C.S. Boucher: The Isolationist Intellectual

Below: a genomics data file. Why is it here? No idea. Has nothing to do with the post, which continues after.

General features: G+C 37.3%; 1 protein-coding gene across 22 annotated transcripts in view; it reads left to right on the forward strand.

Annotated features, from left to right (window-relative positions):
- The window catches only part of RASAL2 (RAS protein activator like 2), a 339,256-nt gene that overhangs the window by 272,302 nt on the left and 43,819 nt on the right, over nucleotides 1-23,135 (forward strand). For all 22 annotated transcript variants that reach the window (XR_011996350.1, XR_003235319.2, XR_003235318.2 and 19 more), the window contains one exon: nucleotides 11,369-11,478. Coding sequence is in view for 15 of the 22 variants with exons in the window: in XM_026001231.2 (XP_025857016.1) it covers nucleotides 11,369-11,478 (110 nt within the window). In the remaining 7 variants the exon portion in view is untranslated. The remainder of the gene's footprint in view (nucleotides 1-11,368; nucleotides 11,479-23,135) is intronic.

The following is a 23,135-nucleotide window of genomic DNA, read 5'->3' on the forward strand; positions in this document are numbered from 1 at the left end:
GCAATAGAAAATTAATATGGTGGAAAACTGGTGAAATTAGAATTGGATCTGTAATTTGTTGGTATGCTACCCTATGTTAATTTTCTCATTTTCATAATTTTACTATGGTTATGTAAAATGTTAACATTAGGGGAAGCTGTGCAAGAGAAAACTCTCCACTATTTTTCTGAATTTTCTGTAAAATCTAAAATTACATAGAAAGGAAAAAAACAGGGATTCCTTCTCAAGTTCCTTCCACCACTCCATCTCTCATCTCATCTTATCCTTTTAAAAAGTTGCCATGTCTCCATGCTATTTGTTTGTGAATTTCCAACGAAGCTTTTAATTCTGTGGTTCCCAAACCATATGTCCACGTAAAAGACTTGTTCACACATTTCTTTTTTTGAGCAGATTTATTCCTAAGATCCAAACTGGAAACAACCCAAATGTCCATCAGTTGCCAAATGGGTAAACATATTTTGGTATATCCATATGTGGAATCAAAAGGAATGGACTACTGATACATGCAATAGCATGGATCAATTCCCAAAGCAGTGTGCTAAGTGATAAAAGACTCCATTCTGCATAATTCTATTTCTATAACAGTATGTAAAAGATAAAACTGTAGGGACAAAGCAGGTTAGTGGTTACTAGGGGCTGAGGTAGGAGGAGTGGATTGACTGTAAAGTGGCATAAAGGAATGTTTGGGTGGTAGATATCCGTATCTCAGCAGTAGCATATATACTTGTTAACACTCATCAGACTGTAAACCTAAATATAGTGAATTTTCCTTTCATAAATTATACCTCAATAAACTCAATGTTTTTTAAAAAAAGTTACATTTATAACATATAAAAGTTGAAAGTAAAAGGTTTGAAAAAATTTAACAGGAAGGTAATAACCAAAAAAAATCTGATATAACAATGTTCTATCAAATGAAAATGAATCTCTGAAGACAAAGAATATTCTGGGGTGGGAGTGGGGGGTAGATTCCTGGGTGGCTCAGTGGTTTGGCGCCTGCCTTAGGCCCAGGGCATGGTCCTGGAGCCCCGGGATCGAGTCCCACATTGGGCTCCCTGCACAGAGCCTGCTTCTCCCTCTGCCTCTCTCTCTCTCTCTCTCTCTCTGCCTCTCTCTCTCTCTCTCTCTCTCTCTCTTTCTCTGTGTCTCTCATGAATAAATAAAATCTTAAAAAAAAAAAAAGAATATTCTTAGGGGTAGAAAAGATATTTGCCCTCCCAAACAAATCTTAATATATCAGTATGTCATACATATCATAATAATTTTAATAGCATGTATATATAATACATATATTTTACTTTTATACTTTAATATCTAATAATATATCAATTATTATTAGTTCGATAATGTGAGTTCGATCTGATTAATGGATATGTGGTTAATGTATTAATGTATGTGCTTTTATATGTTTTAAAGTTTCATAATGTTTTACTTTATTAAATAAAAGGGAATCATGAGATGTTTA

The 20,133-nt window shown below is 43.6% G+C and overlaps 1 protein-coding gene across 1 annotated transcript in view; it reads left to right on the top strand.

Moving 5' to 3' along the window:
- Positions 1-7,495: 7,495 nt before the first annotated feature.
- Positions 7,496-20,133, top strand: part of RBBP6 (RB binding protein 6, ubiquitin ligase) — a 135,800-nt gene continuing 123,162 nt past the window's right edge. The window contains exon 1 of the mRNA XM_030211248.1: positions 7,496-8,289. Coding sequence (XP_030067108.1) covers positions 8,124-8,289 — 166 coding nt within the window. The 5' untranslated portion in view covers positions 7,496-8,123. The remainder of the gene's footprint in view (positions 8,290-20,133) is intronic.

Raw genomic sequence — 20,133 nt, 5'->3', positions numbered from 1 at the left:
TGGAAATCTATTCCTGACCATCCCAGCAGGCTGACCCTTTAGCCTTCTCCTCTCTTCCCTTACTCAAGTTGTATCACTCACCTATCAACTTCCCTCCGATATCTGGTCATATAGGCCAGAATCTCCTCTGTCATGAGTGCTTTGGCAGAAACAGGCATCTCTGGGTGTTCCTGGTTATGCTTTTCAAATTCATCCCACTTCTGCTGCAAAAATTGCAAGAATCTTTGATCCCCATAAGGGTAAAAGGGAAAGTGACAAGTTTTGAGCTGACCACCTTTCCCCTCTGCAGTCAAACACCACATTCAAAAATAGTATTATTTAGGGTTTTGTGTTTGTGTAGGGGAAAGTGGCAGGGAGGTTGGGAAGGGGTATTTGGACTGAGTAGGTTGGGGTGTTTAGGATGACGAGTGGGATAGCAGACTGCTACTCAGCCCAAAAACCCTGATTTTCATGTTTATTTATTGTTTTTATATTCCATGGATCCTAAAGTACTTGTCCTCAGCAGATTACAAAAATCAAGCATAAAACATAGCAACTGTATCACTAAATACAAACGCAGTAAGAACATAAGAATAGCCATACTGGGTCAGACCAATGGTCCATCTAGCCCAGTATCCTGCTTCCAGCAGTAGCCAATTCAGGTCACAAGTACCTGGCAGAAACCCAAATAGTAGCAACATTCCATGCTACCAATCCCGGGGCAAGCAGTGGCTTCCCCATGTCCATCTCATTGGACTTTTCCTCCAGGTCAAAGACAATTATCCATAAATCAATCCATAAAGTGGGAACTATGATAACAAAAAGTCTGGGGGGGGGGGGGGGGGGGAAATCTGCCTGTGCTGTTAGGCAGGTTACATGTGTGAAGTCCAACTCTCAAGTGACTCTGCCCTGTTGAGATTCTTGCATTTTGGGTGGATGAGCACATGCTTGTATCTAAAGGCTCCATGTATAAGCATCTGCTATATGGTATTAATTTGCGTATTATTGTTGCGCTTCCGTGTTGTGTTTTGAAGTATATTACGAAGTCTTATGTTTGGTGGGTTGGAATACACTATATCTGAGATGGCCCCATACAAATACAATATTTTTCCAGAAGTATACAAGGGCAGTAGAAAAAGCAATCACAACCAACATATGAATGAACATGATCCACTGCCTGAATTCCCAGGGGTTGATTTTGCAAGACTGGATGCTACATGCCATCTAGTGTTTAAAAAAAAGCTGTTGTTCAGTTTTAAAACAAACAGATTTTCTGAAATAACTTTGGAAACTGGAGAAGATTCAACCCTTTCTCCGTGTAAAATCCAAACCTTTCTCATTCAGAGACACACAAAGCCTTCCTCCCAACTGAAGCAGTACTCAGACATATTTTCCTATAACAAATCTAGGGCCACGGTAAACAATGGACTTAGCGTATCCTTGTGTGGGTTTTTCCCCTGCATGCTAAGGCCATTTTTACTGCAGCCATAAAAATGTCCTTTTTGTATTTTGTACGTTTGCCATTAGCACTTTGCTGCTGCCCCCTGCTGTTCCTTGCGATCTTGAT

During the “Duration,” UNL was under the command of chancellor C.S. Boucher, an academic man with little interest in war. He, in fact, advised students to stay in school and stay out of the war effort altogether. Neutrality was the path of choice to Boucher, and he was not alone: nearly 80% of the United States population at the time was against World War II, after seeing the devastation and pointlessness of World War I. However, after the U.S. joined the Allied powers, Boucher was forced to recognize the effect it would have on the university. He responded by sending out publications detailing his programs for UNL during and after the war, which mostly emphasized that students should remain in school for as long as possible, as the country needed all skill types during critical times. Boucher built his programs around President Roosevelt’s quote, “The message I would emphasize to you this year is that America will always need men and women with college training. Government and industry shall need men and women of broad understanding and special aptitudes to serve as leaders of the generation which much manage the postwar world. We must, therefore, redouble our efforts during these critical times to make our schools and colleges render ever more efficient service and support of our cherished democratic institutions.” Boucher had repeated conflicts with his own faculty and students for his dislike of the military. The fact that a few of his own staff invited the military to house cadets on campus, in love library, only further isolated Boucher, and by the end of 1945 he had virtually retired, surrendering the vast majority of his power to Dean Thompson, who led the university from 1945 to 1946, when Ruben Gustavson arrived.